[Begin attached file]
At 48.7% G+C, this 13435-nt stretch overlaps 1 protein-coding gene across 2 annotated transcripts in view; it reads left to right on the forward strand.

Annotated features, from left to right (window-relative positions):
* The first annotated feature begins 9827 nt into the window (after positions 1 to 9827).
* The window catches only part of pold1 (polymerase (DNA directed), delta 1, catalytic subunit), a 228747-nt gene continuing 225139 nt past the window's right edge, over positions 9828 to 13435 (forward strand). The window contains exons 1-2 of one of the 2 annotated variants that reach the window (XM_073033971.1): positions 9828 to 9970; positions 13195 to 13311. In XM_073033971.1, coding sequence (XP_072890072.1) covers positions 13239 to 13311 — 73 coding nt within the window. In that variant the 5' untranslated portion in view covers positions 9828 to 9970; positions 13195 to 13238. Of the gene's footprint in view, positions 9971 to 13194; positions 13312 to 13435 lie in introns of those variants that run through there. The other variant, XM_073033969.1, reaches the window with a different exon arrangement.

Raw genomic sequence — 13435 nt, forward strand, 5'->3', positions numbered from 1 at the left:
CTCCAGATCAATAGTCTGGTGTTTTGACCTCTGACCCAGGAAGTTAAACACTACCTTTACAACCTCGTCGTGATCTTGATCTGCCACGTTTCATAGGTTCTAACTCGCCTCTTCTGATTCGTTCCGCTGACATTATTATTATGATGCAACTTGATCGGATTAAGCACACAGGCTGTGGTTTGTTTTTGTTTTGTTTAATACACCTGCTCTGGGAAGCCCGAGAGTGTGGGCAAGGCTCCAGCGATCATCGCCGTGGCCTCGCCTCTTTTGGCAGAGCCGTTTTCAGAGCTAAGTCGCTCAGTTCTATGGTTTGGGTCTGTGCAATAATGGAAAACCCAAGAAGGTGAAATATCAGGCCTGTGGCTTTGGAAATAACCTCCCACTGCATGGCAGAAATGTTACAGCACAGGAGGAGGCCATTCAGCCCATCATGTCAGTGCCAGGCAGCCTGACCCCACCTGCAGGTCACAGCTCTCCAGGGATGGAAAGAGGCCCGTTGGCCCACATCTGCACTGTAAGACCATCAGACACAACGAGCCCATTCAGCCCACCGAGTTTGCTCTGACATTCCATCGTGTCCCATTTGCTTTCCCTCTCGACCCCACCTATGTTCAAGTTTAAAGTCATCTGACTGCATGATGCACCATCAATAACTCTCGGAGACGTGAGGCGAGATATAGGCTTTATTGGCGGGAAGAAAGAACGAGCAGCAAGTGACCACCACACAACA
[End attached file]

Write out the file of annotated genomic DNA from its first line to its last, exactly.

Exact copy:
At 48.7% G+C, this 13435-nt stretch overlaps 1 protein-coding gene across 2 annotated transcripts in view; it reads left to right on the forward strand.

Annotated features, from left to right (window-relative positions):
* The first annotated feature begins 9827 nt into the window (after positions 1 to 9827).
* The window catches only part of pold1 (polymerase (DNA directed), delta 1, catalytic subunit), a 228747-nt gene continuing 225139 nt past the window's right edge, over positions 9828 to 13435 (forward strand). The window contains exons 1-2 of one of the 2 annotated variants that reach the window (XM_073033971.1): positions 9828 to 9970; positions 13195 to 13311. In XM_073033971.1, coding sequence (XP_072890072.1) covers positions 13239 to 13311 — 73 coding nt within the window. In that variant the 5' untranslated portion in view covers positions 9828 to 9970; positions 13195 to 13238. Of the gene's footprint in view, positions 9971 to 13194; positions 13312 to 13435 lie in introns of those variants that run through there. The other variant, XM_073033969.1, reaches the window with a different exon arrangement.

Raw genomic sequence — 13435 nt, forward strand, 5'->3', positions numbered from 1 at the left:
CTCCAGATCAATAGTCTGGTGTTTTGACCTCTGACCCAGGAAGTTAAACACTACCTTTACAACCTCGTCGTGATCTTGATCTGCCACGTTTCATAGGTTCTAACTCGCCTCTTCTGATTCGTTCCGCTGACATTATTATTATGATGCAACTTGATCGGATTAAGCACACAGGCTGTGGTTTGTTTTTGTTTTGTTTAATACACCTGCTCTGGGAAGCCCGAGAGTGTGGGCAAGGCTCCAGCGATCATCGCCGTGGCCTCGCCTCTTTTGGCAGAGCCGTTTTCAGAGCTAAGTCGCTCAGTTCTATGGTTTGGGTCTGTGCAATAATGGAAAACCCAAGAAGGTGAAATATCAGGCCTGTGGCTTTGGAAATAACCTCCCACTGCATGGCAGAAATGTTACAGCACAGGAGGAGGCCATTCAGCCCATCATGTCAGTGCCAGGCAGCCTGACCCCACCTGCAGGTCACAGCTCTCCAGGGATGGAAAGAGGCCCGTTGGCCCACATCTGCACTGTAAGACCATCAGACACAACGAGCCCATTCAGCCCACCGAGTTTGCTCTGACATTCCATCGTGTCCCATTTGCTTTCCCTCTCGACCCCACCTATGTTCAAGTTTAAAGTCATCTGACTGCATGATGCACCATCAATAACTCTCGGAGACGTGAGGCGAGATATAGGCTTTATTGGCGGGAAGAAAGAACGAGCAGCAAGTGACCACCACACAACA